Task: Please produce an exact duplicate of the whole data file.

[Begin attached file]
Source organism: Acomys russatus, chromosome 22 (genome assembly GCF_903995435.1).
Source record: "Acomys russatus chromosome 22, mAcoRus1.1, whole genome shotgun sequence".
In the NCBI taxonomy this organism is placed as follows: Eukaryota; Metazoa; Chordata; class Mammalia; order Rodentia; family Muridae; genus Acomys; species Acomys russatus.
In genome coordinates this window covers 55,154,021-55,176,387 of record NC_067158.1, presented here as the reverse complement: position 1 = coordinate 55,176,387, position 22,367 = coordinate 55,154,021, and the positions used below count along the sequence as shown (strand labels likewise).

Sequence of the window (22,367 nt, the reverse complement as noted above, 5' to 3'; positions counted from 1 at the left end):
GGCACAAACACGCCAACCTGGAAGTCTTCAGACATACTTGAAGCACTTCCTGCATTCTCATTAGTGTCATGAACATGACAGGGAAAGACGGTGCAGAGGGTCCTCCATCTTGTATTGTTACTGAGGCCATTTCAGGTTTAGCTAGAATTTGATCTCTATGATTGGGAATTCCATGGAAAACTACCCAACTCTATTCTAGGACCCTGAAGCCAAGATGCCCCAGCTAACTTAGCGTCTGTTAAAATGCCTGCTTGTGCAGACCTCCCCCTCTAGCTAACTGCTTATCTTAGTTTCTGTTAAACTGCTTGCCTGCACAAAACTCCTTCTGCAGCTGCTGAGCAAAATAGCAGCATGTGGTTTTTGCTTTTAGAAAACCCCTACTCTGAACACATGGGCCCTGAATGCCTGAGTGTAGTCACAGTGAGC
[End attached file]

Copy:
Source organism: Acomys russatus, chromosome 22 (genome assembly GCF_903995435.1).
Source record: "Acomys russatus chromosome 22, mAcoRus1.1, whole genome shotgun sequence".
In the NCBI taxonomy this organism is placed as follows: Eukaryota; Metazoa; Chordata; class Mammalia; order Rodentia; family Muridae; genus Acomys; species Acomys russatus.
In genome coordinates this window covers 55,154,021-55,176,387 of record NC_067158.1, presented here as the reverse complement: position 1 = coordinate 55,176,387, position 22,367 = coordinate 55,154,021, and the positions used below count along the sequence as shown (strand labels likewise).

Sequence of the window (22,367 nt, the reverse complement as noted above, 5' to 3'; positions counted from 1 at the left end):
GGCACAAACACGCCAACCTGGAAGTCTTCAGACATACTTGAAGCACTTCCTGCATTCTCATTAGTGTCATGAACATGACAGGGAAAGACGGTGCAGAGGGTCCTCCATCTTGTATTGTTACTGAGGCCATTTCAGGTTTAGCTAGAATTTGATCTCTATGATTGGGAATTCCATGGAAAACTACCCAACTCTATTCTAGGACCCTGAAGCCAAGATGCCCCAGCTAACTTAGCGTCTGTTAAAATGCCTGCTTGTGCAGACCTCCCCCTCTAGCTAACTGCTTATCTTAGTTTCTGTTAAACTGCTTGCCTGCACAAAACTCCTTCTGCAGCTGCTGAGCAAAATAGCAGCATGTGGTTTTTGCTTTTAGAAAACCCCTACTCTGAACACATGGGCCCTGAATGCCTGAGTGTAGTCACAGTGAGC